• Transport horses during the coolest part of the day. Ensure that trailers are well ventilated. Offer water frequently. Do not park in direct sunlight with horses inside.
  • Horses that have little or no ability to produce sweat have a condition called “anhidrosis-hypohidrosis,” and are prime candidates for heat stress. Re­search shows 2% to 6% of hors­es can develop this issue. They may require additional manage­ment strategies to mitigate the effects of heat stress, such as electrolyte therapy.
  • Avoid riding a horse when the combined temperature in degrees Fahrenheit and percent relative humidity is greater than 150. For example, if it is 80 degrees out, a relative humidity of greater than 70% exceeds the 150 calculation.

If a horse must be worked during hot and humid weather, consider adjusting your schedule to ride ear­ly in the morning or late at night. Work the horse in shade when possible, and keep the work light. Include frequent breaks that allow the horse to cool down and regain a normal respiratory rate. Do not work the horse beyond its fitness level. Watch for normal sweating. Inside the stable, create airflow, use fans and exploit the “chimney effect,” in which rising warm air forces cooler air to infiltrate through doors, windows or other openings. Provide access to cool, clean water at all times and offer water fre­quently during work.

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Fix your mix for ration uniformity

How consistent is the ration you are feeding? Inconsistencies can set cattle up for nutritional issues or lead to disappointment when performance suffers. Either out­come has economic consequences. Mixing efficacy, or lack thereof, can have just as much impact on the outcome of the ration as the formulation.

Ultimately, the main goal of mixing a ration is to blend ingredi­ents in a way that delivers the same amount of ingredients and nutri­ents to every animal in each bite of every feeding. Evaluating variation in nutrient or ingredient levels is one of the most cost-effective and reliable means of monitoring ration consistency.

To evaluate ration consistency, collect five samples from the bunk, spaced evenly from the beginning through the end of distribution. These samples should be collected as soon as possible of delivery to the bunk, and sample collection should be replicated across three to five separate batches or feedings.

If possible, follow the mixer through feedout. Avoid collecting samples after cattle have had time to eat, as the results obtained from these samples will mislead you to believe there is an issue with mixing efficacy when there may not be.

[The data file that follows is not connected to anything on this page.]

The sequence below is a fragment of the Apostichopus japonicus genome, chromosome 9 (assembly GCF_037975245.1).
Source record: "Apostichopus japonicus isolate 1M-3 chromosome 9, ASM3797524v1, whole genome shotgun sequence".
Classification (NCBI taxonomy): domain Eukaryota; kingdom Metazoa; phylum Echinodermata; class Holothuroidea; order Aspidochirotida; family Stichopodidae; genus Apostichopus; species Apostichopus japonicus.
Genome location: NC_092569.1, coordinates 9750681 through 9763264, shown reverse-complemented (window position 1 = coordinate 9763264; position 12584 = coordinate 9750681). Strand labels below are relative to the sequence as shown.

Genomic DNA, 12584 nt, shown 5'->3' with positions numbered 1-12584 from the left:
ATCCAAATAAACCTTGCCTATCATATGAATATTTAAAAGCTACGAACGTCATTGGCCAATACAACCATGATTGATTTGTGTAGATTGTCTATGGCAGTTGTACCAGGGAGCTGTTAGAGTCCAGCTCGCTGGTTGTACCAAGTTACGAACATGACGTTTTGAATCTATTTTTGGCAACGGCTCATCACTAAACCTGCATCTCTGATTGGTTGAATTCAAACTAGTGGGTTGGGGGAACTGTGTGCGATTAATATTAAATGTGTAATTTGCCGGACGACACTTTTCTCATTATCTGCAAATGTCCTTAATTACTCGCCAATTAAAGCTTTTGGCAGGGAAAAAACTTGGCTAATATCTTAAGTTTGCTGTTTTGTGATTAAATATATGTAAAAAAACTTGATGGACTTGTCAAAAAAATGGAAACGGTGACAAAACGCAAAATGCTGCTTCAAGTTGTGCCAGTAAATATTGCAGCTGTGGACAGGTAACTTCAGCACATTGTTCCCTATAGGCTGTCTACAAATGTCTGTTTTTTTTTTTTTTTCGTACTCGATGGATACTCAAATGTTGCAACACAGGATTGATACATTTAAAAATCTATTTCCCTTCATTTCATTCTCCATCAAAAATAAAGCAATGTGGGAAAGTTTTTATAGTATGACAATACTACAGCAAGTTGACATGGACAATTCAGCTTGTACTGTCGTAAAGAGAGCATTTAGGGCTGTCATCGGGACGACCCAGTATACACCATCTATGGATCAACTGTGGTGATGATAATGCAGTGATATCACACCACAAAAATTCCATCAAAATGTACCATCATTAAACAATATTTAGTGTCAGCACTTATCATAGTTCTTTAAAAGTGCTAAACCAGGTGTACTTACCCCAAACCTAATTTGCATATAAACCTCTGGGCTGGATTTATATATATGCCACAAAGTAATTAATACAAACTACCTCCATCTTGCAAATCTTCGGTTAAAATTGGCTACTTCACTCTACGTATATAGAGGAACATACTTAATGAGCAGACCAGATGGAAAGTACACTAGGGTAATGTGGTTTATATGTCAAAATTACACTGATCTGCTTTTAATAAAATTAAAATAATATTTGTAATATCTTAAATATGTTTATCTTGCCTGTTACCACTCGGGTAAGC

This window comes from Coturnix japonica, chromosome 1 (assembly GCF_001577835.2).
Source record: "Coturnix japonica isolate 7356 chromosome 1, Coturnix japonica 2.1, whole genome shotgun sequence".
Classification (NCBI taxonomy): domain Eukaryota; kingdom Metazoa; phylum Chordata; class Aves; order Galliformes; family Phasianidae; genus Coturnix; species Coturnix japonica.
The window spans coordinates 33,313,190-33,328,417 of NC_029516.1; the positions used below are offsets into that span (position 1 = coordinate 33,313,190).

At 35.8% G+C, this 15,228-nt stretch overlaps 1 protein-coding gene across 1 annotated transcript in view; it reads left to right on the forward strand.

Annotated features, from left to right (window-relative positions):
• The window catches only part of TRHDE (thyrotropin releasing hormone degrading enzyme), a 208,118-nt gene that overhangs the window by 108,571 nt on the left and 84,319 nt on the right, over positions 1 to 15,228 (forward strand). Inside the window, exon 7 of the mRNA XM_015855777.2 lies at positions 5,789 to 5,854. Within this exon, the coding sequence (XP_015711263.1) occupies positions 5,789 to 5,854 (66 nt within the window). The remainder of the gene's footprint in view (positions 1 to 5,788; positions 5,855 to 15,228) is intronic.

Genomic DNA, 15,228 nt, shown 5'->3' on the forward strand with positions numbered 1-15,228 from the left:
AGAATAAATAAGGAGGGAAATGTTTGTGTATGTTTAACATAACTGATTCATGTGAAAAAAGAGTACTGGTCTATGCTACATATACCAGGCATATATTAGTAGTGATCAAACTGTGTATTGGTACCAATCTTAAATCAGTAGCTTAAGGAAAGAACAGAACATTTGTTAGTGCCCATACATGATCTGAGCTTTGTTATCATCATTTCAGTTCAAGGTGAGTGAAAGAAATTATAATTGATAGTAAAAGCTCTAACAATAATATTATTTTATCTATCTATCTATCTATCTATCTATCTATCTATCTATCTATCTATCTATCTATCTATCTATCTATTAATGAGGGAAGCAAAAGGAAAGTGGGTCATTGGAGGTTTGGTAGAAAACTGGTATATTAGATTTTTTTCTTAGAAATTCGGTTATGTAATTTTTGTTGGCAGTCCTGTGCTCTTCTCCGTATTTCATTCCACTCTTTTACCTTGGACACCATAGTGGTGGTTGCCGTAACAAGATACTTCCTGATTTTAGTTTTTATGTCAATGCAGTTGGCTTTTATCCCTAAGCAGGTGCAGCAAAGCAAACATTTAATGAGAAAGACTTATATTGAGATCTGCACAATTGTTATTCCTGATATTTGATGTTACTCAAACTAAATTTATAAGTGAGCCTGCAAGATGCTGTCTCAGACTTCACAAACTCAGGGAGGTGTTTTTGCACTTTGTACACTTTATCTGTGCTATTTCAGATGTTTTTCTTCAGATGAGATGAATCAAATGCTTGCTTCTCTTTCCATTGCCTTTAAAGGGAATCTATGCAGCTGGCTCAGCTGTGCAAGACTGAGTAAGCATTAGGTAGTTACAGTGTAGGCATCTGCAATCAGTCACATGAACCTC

Once the samples have been collected, they should be submitted to a laboratory for analysis. Sodium, crude protein and fiber—either neutral detergent fiber or acid detergent fiber—are often used as markers.

Another marker often used is an ionophore, such as Rumensin or Bovatec, or a micronutrient such as a specific vitamin or trace mineral with a known target concentration. It is usually cheaper to test for sodium, which is added in a rela­tively large amount from a single source. The sodium content in plant materials will be low and have little variation.

If there is an issue with ration uniformity, it can usually be addressed by troubleshooting the source and uniformity of ingredi­ents, level of ingredients, order of ingredient addition to the mixer and mixing times.

A problem with mixing efficacy, whether it’s undermixing or over­mixing, is most commonly caused by adding ingredients in a sequence that does not allow them to blend sufficiently. Often, the order of addition is based on convenience rather than the kinetics of blending. If the goal is to create a uniform ra­tion, ingredients should be includ­ed in the right order and blended for the amount of time necessary to disperse throughout the entire mixture without causing them to re-segregate or settle.

This is a fairly complex topic dependent upon a combination of many factors. But for now, consid­er the physical characteristics and inclusion level of each ingredient and how that may contribute to ease or difficulty of dispersion throughout the ration. The ingre­dients together should be more similar rather than less similar.

One of the most common areas of concern is the dispersion of micro-ingredients, such as drugs or other additives. If lack of disper­sion of these ingredients is leading to a high level of variation, first consider the level of inclusion. It is nearly impossible for most mixers to disperse a very small amount of these ingredients throughout a batch without a micro-machine. If this is the issue, and a micro-machine is not an option, premix­ing is likely the solution.

Indeed, both Rumensin and Bovatec labels suggest making a premix first. It follows that mi­cro-ingredients, those used at less than 1 percent of the mass, should first be mixed and then blended with a carrier. Nutritionists usually prefer the premix be formulated for inclusion at approximately 5 percent to increase the likelihood of consistent and complete dispersion.